How can the public enjoy the protection to liberty of person and property secured by the General Warrant Cases if the existence of a warrant for the arrest of A enables the police to hunt for information throughout the building where A happens to be at the time of his arrest and use material thus discovered to prosecute, say, D, who alone out of B, C, D, E and F is thus shown to have committed a crime? Is not D, as well as B, C, E and F, presumed to be innocent and immune from invasion of his private property by the police, unless and until charged with an offence connected therewith, or in the case of the statutory exceptions reasonably suspected of the commission of, such an offence?88
The Communist Party and the Armed Forces
Horridge J gave his judgment in Elias v Pasmore on 23 January 1934. A few months later, in April 1934, the government suddenly opened a new (p.235) and more direct line of attack against the activities of the Communist Party. The rationale for the extensive inroads into civil liberties proposed by the Incitement to Disaffection Bill lay in the Party's somewhat desultory efforts at propaganda within the armed forces. Despite its weakness, the Party had nevertheless embarked at the end of the 1920s on a campaign of political persuasion aimed at members of the armed forces that was eventually to provoke the 1934 Bill.89 In June 1928, four miners were convicted of sedition by a Scottish jury for having circulated to four soldiers a pamphlet which advocated trade unionism in the forces. For this act, ‘calculated to excite disaffection, commotion, and resistance to lawful authority among His Majesty's lieges, and particularly among His Majesty's Forces’, the defendants were each jailed for one month.90 Despite both their organisational weakness and the deterrent effect that such sentences must undoubtedly have had, the communists’ tactic of leafleting army barracks with political messages nevertheless intensified during 1929. In September of that year, the first edition of The Soldiers’ Voice emerged. Claiming to be the organ of the communist members of the armed forces, it found at least one section of its readership willing to take it seriously; for the always anxious Army Council, the journal seemed finally to confirm what its members had long feared, that their men were being radicalised under their noses by seditious propaganda.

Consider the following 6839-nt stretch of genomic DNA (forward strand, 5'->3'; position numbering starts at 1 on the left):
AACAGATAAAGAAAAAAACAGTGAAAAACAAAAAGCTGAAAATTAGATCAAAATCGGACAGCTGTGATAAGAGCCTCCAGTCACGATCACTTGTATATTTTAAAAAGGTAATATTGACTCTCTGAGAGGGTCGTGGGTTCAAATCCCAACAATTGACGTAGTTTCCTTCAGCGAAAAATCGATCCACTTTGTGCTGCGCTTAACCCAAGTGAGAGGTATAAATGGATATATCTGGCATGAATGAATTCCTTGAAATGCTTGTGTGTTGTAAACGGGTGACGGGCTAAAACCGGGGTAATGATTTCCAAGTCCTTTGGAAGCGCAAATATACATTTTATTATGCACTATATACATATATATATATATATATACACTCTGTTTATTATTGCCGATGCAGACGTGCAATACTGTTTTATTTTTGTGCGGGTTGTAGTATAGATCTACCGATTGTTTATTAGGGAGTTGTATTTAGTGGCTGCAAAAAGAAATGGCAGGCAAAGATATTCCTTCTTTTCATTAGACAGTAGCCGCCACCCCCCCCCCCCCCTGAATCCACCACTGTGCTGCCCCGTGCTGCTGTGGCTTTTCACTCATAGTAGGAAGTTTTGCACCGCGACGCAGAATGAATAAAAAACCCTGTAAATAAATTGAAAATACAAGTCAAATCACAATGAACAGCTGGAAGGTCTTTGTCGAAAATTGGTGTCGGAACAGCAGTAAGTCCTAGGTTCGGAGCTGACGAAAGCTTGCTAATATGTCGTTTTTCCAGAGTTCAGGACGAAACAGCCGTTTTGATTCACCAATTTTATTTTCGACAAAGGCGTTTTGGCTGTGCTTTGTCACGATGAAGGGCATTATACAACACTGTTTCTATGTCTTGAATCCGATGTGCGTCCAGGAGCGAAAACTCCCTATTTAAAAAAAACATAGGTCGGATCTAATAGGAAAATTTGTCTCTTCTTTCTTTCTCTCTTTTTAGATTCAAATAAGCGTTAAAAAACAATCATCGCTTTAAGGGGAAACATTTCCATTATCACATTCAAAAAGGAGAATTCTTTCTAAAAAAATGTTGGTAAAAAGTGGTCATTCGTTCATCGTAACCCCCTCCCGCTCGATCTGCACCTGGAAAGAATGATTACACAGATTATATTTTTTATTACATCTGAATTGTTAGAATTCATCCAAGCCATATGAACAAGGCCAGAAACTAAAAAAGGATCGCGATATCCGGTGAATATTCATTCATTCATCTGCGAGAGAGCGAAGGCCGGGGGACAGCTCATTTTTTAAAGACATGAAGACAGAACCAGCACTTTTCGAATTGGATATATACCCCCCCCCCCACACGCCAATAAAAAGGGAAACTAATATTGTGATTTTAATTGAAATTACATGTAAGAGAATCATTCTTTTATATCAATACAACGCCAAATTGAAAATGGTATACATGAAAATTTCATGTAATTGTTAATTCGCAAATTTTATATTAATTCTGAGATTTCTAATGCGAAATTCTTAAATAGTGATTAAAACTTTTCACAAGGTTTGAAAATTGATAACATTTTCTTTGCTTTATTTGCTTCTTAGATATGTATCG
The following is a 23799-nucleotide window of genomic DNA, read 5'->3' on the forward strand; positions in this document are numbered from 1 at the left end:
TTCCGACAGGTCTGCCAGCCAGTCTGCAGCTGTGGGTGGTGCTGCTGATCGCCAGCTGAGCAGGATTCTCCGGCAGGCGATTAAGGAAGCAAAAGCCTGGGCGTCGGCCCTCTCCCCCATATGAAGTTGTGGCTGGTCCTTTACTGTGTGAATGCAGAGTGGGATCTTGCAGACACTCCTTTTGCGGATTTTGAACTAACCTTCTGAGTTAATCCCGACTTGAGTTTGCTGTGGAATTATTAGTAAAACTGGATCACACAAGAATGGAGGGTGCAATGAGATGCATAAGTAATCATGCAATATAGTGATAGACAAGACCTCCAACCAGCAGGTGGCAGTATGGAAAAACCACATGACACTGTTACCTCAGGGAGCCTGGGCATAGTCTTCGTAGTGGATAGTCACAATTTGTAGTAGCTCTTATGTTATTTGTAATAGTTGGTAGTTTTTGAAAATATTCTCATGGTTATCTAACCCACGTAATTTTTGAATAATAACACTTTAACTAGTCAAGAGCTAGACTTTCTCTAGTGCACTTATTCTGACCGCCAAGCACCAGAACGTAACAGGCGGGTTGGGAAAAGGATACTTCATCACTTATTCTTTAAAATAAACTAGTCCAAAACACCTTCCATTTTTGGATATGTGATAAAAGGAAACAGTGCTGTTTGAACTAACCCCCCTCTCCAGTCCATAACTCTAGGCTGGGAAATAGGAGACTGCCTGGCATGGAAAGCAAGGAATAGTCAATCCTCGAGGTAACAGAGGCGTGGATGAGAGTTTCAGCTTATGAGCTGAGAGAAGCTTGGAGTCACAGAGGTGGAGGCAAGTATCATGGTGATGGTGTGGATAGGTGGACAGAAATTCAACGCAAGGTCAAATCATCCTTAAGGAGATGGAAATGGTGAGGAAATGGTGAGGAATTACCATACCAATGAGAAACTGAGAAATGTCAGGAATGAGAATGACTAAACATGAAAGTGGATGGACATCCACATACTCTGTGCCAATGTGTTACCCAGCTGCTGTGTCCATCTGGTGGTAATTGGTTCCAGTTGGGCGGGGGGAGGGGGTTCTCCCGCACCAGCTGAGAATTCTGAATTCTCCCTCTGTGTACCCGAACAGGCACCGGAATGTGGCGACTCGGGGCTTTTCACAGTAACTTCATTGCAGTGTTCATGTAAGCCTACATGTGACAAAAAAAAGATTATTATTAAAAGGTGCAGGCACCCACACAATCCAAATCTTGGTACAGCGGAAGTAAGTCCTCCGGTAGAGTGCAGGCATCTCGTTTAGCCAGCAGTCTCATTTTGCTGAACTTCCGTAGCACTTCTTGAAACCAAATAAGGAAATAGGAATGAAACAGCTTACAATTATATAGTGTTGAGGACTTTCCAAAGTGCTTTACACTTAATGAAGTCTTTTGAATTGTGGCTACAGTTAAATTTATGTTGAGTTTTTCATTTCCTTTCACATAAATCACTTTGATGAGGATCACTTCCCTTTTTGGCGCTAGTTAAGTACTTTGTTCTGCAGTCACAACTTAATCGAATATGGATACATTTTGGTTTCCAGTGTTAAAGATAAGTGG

The content of the leaflets put out by the communists varied from place to place. Those distributed to soldiers leaving Chelsea barracks on 17 March 1930, for example, called on the troops to protest against compulsory church parades and to defend Soviet Russia. Perhaps of more immediate concern to the Army Council, those left at Fenham barracks in Newcastle on 24 May 1930 advised soldiers to refuse to go to India if so ordered.91 The difficulty lay in determining the right way to respond to such provocation. A couple of distributors of The Soldiers’ Voice were prosecuted under a local bye-law and this severely disrupted the paper's distribution in Manchester for a time, and the pamphleteers outside the Chelsea barracks mentioned above were successfully prosecuted under a local measure (almost certainly section 54(13) of the Metropolitan Police Act 1839) for ‘insulting behaviour’.92 The main legal weapon available (p.236) on the national stage was the antiquated blunderbuss of the Incitement to Mutiny Act 1797 which we have already encountered. During 1930, two Party members were jailed under the Act for distributing anti-war leaflets to soldiers at Brecon,93 and another received an eighteen-month sentence under the Act from Swift J for handing out leaflets at Aldershot.94 When the Daily Worker published a strong attack on the latter's sentence, four of those most closely involved with the paper were convicted for conduct ‘calculated to bring the learned judge into contempt and lower his authority’.95 A number of arrests followed a mutiny aboard the HMS Lucia at Plymouth in December 1930,96 and a couple of months after this event, a communist was convicted under the 1797 Act in Bristol, apparently for doing nothing more than making an inflammatory speech to an audience which does not seem even to have included any servicemen among its number.97